I took me a while but I finally found one, and we were able to close in 30 days I got the loan I wanted to 15 years at a 3.75%. Let me know if you want his information

      Your mortgage is not listed in your credit because because it wasn’t reaffirmed, it’s the best way to protect your interest if you pay your mortgage on time, you’ll be ok, and if you decided to walk away from your house, there’s nothing the bank can do to you.

  16. Tanya L. says:

    We filed a Chapter 7 in 2009 and it was discharged in 2010. Our primary residence and our rental property were not included in the bankruptcy. Once we received a copy of our credit report we noticed our mortgages were not listed. We received a modification on both properties and have made on time payments on both after the filing. Are the modifications a form of reaffirmation? We really would like to have our on time mortgage payments to show on our reports to assist us in reestablishing our credit and raise our credit score. Are the lenders obligated through the Fair Credit Reporting Act to show our payments on our report?

  17. James M. says:

    Filed Chapter 7 over 10 years ago. No longer shows on credit reports but Mortgage will not report. They are saying I need to reaffirm. Paid on time never late. Do I still need to reaffirm?

    • EFX Moderator says:

      James, If you have questions regarding your mortgage reaffirmation, it may be a good idea to contact your attorney and/or your lender. Best of luck.

  18. Sandy W. says:

    We filed Chapter 7 almost three years ago. We have two mortgages on our home, the second is a balloon that comes due June 2016. Our mortgage company ignored all requests to reaffirm. We have continued to make both payments but are not sure what happens when that balloon mortgage comes due next June. The amount owed far exceeds the value. We’re not even sure of our options or obligations to the loans. Thanks for your help.

    • EFX Moderator says:

      Sandy, I’m sorry to hear that this happened. Speaking with your real estate attorney could help with these issues, or at least shed some light on your options. Best of luck.

  19. Steph C says:

    Hi Nancy~

    I never reaffirmed my mortgage – and when I once attempted to refinance was told that PA doesnt re-affirm and it was not a good idea anyway since I filed bankruptcty in 2004 and my credit score is now up to 720.

    I recently learned when putting this house up for sale that Wells Fargo had been charging me inflated interst each month (my pmt amt due is $563.74, I paid $565 each month and several months the entire payment of $565 was posted to interest. The loan is 14 years old.)I was not behind on payments.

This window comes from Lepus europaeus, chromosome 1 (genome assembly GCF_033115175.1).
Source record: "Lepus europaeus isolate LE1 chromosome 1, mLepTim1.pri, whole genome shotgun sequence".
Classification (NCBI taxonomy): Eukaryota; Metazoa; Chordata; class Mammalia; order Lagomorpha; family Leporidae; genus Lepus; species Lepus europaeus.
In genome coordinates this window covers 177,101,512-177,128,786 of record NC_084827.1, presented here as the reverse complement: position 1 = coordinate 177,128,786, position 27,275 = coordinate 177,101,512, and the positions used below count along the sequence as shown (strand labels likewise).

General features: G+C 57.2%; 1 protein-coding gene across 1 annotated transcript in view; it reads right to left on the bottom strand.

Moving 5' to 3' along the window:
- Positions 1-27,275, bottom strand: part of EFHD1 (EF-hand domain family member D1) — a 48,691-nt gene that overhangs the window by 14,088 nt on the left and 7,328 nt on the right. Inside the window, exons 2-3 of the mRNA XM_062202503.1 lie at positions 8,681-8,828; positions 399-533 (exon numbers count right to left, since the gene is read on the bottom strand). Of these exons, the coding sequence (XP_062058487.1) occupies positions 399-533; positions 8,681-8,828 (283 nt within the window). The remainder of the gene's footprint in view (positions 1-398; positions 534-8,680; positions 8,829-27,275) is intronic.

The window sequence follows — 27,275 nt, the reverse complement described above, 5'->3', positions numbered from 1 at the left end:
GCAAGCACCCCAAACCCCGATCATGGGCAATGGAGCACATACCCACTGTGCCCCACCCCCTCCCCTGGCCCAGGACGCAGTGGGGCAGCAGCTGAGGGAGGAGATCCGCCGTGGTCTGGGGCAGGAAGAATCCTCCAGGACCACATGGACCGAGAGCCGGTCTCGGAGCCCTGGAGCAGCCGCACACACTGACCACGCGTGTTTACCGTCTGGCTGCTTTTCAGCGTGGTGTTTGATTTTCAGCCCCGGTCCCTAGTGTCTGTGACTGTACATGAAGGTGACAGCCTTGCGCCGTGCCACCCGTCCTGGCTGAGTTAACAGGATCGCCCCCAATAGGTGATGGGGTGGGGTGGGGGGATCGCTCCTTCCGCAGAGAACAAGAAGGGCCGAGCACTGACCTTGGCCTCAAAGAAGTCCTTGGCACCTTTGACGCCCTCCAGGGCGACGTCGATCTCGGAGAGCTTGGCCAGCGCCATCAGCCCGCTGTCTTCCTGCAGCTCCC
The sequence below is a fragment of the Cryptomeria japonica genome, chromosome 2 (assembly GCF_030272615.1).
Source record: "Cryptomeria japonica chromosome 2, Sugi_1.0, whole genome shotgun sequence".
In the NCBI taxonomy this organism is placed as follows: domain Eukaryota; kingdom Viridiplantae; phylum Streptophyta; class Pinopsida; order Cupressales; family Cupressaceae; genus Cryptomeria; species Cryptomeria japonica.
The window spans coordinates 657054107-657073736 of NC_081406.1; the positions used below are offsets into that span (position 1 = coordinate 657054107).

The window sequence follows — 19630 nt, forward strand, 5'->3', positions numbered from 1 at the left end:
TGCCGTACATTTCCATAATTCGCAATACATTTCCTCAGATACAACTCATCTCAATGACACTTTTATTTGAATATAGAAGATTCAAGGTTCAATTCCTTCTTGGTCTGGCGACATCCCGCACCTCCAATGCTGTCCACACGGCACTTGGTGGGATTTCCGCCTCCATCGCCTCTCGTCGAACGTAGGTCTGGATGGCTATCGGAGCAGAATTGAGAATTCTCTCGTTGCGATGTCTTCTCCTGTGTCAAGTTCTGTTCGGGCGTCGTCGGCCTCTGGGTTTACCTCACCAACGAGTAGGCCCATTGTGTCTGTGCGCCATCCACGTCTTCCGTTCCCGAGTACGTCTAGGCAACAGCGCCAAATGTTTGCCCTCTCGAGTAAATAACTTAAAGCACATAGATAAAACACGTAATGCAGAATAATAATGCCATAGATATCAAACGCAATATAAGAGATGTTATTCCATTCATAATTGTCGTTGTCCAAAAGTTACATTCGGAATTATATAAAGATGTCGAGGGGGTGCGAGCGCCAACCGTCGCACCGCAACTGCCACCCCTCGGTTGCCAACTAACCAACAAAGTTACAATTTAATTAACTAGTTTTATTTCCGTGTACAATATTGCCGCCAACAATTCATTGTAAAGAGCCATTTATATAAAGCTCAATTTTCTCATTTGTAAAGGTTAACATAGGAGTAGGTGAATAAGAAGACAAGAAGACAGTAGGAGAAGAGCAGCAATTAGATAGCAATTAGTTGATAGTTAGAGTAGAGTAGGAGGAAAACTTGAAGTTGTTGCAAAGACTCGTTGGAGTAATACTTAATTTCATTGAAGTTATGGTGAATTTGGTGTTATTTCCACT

I was advised by WF own bankruptcy department that I should not even have been charged interest since the time the bankruptcy was discharged. Since I never reaffirmed, is this true? Does WF owe me a buttload of money?

  20. Ted says:

    I have a concern that I need some help with. We have two mortgages on our house one is 80% and the other 20% with a HELOC on it. We filed a CH 13 4+ years ago. During this time the company with the 20% and HELOC went from cutting me off the online site to where I had to call them every month to make the payment. Then it was, well we will take your payment if you want to make one, to your loan is included in the CH 13. Now, they won’t even talk to me. Since then we got behind on it using the money for other things and they passed it over to their law office saying to send payments there. But they won’t talk to me either. All I want to do is fix it. Now I get a letter from the other company (80%) saying that I can no longer make a payment online with them that I have to mail it. A new law beginning May 2015, for mortgages with people under a CH 13. Considering that the bank that has the mortgage is also where the money gets deposited, I just transfer from one account to another with the same bank. (Checking to Mortgage). Any ideas???? What I’m worried about is that they all tag team us when the discharge goes through next April.

    • EFX Moderator says:

      Ted, This sounds like it could be a question for your attorney. He or she should be able to help. Best of luck.

  21. Laurie says:

    My Chapter 7 was discharged January 2011 due to several hospitalization, during the period between COBRA exhaustion and the two year waiting period for Medicare due to disability. Although I hired a BK attorney, I was naive in accepting very limited documentation that I had retained their services. No guidance was provided, then I was informed he was no longer with the firm. On three different occasions I was informed they had no record of my case and waited days, while they looked into it further. Finally I was given a court date, but no guidance whatsoever. I later learned that a reaffirmation existed and I contacted my lender who said they do not do reaffirmations, ever. The lender then sold my first to an organization that now reminds me, every time I speak with them that they are a collections agency. My second remains with the origanal lender, and is a balloon loan that ends in July 2016. My credit score is low, largely due the loans being on my report without the loan amounts and, of course neither is reporting my excellent payment record. Is there any other way to get into a situatin where my loan payments are reported? Sorry for the long post. I do not know how to explain in a more concise manner. I appreciate any information.

  22. Meredith says:

    …yes, apparently we all had the same attorney…LOL :)